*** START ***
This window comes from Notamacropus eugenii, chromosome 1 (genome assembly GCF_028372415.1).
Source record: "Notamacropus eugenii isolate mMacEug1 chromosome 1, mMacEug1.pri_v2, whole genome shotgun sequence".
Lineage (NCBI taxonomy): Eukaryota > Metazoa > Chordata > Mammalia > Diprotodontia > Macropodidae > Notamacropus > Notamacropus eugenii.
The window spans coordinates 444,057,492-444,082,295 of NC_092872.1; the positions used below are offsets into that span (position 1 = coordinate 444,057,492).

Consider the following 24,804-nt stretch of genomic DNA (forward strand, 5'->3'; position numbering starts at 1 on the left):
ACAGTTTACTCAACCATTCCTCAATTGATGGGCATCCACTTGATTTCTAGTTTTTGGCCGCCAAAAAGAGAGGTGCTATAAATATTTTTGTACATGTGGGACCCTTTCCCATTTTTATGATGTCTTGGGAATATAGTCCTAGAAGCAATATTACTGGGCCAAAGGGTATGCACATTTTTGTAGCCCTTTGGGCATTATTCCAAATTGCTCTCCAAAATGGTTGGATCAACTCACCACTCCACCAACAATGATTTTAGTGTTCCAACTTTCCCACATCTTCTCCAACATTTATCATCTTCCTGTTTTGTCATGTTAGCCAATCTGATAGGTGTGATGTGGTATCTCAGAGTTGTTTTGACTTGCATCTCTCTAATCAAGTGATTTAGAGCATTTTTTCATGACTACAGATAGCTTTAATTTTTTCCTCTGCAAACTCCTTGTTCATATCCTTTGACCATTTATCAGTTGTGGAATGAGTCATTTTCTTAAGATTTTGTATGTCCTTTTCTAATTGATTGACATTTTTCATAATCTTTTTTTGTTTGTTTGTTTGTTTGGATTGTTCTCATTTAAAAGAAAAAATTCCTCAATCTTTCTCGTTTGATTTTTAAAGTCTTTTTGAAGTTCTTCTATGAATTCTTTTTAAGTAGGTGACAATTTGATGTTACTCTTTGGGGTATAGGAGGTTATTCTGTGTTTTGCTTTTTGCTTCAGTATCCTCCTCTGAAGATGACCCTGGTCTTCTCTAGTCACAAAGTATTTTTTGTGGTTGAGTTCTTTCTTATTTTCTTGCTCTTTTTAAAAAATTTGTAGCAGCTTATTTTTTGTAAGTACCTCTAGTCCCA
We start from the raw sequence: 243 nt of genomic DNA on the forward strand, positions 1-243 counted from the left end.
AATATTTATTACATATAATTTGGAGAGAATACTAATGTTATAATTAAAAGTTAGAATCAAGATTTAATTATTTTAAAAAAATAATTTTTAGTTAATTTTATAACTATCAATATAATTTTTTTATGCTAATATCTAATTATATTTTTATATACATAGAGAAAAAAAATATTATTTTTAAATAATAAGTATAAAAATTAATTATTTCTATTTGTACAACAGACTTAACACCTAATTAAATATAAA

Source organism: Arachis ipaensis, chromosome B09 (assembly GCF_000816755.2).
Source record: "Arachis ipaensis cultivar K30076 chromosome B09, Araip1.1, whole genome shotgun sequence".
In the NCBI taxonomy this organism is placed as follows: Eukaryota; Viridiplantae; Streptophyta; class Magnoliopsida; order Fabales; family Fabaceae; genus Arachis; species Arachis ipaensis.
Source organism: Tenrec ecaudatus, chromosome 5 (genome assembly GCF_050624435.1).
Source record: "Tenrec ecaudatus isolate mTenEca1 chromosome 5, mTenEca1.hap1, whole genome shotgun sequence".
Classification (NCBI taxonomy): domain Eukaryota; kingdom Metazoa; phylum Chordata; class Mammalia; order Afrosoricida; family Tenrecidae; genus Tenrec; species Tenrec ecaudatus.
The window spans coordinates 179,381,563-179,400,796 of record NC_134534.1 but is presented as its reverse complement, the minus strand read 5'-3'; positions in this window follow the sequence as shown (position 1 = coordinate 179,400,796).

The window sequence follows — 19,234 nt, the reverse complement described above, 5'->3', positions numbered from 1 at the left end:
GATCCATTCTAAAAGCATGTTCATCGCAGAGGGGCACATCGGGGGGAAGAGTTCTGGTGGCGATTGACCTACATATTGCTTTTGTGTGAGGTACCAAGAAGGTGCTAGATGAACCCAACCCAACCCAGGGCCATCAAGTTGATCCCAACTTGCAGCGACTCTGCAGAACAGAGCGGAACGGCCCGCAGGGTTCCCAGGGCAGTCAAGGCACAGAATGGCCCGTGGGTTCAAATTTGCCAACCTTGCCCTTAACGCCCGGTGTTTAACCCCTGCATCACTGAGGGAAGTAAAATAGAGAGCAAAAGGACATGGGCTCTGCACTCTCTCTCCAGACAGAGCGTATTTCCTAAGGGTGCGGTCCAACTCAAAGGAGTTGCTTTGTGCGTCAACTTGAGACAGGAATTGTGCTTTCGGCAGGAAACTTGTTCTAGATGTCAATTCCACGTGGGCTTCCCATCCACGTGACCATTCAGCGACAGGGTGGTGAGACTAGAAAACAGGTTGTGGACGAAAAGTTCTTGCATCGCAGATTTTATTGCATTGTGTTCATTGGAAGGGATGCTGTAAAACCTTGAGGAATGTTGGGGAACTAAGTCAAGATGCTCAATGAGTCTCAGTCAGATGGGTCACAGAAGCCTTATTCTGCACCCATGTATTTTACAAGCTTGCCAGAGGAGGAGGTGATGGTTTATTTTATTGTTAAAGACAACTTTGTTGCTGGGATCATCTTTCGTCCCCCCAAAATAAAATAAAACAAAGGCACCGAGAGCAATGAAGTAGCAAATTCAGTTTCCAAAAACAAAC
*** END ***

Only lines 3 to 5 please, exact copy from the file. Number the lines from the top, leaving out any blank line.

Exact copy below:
Lineage (NCBI taxonomy): Eukaryota > Metazoa > Chordata > Mammalia > Diprotodontia > Macropodidae > Notamacropus > Notamacropus eugenii.
The window spans coordinates 444,057,492-444,082,295 of NC_092872.1; the positions used below are offsets into that span (position 1 = coordinate 444,057,492).

Consider the following 24,804-nt stretch of genomic DNA (forward strand, 5'->3'; position numbering starts at 1 on the left):